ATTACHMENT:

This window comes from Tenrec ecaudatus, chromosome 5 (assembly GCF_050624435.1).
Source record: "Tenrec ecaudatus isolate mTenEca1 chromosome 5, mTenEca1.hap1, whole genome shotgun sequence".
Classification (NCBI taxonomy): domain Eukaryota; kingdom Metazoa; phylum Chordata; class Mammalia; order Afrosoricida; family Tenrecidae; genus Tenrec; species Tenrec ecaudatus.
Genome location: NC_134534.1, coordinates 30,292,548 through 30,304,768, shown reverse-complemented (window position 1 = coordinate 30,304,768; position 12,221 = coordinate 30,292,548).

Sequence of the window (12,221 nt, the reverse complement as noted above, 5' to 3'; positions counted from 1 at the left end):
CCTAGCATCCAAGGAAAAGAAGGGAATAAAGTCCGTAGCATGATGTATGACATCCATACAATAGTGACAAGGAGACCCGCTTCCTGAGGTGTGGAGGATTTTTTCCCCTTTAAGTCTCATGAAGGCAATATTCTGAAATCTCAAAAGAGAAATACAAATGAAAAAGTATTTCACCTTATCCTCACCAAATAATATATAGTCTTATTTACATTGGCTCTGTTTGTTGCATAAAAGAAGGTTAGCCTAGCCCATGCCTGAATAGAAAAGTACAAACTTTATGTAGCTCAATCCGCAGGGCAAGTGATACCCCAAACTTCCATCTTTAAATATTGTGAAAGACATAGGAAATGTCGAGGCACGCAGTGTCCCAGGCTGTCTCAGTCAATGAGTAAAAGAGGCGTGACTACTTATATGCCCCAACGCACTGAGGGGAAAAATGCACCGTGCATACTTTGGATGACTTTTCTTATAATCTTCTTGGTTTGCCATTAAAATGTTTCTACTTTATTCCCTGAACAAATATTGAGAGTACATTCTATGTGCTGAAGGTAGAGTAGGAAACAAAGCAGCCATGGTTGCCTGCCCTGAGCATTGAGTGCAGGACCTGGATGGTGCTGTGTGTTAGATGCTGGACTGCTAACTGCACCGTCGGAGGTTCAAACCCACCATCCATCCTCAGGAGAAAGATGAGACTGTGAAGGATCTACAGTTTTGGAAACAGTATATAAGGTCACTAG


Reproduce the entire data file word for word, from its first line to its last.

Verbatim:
This window comes from Tenrec ecaudatus, chromosome 5 (assembly GCF_050624435.1).
Source record: "Tenrec ecaudatus isolate mTenEca1 chromosome 5, mTenEca1.hap1, whole genome shotgun sequence".
Classification (NCBI taxonomy): domain Eukaryota; kingdom Metazoa; phylum Chordata; class Mammalia; order Afrosoricida; family Tenrecidae; genus Tenrec; species Tenrec ecaudatus.
Genome location: NC_134534.1, coordinates 30,292,548 through 30,304,768, shown reverse-complemented (window position 1 = coordinate 30,304,768; position 12,221 = coordinate 30,292,548).

Sequence of the window (12,221 nt, the reverse complement as noted above, 5' to 3'; positions counted from 1 at the left end):
CCTAGCATCCAAGGAAAAGAAGGGAATAAAGTCCGTAGCATGATGTATGACATCCATACAATAGTGACAAGGAGACCCGCTTCCTGAGGTGTGGAGGATTTTTTCCCCTTTAAGTCTCATGAAGGCAATATTCTGAAATCTCAAAAGAGAAATACAAATGAAAAAGTATTTCACCTTATCCTCACCAAATAATATATAGTCTTATTTACATTGGCTCTGTTTGTTGCATAAAAGAAGGTTAGCCTAGCCCATGCCTGAATAGAAAAGTACAAACTTTATGTAGCTCAATCCGCAGGGCAAGTGATACCCCAAACTTCCATCTTTAAATATTGTGAAAGACATAGGAAATGTCGAGGCACGCAGTGTCCCAGGCTGTCTCAGTCAATGAGTAAAAGAGGCGTGACTACTTATATGCCCCAACGCACTGAGGGGAAAAATGCACCGTGCATACTTTGGATGACTTTTCTTATAATCTTCTTGGTTTGCCATTAAAATGTTTCTACTTTATTCCCTGAACAAATATTGAGAGTACATTCTATGTGCTGAAGGTAGAGTAGGAAACAAAGCAGCCATGGTTGCCTGCCCTGAGCATTGAGTGCAGGACCTGGATGGTGCTGTGTGTTAGATGCTGGACTGCTAACTGCACCGTCGGAGGTTCAAACCCACCATCCATCCTCAGGAGAAAGATGAGACTGTGAAGGATCTACAGTTTTGGAAACAGTATATAAGGTCACTAG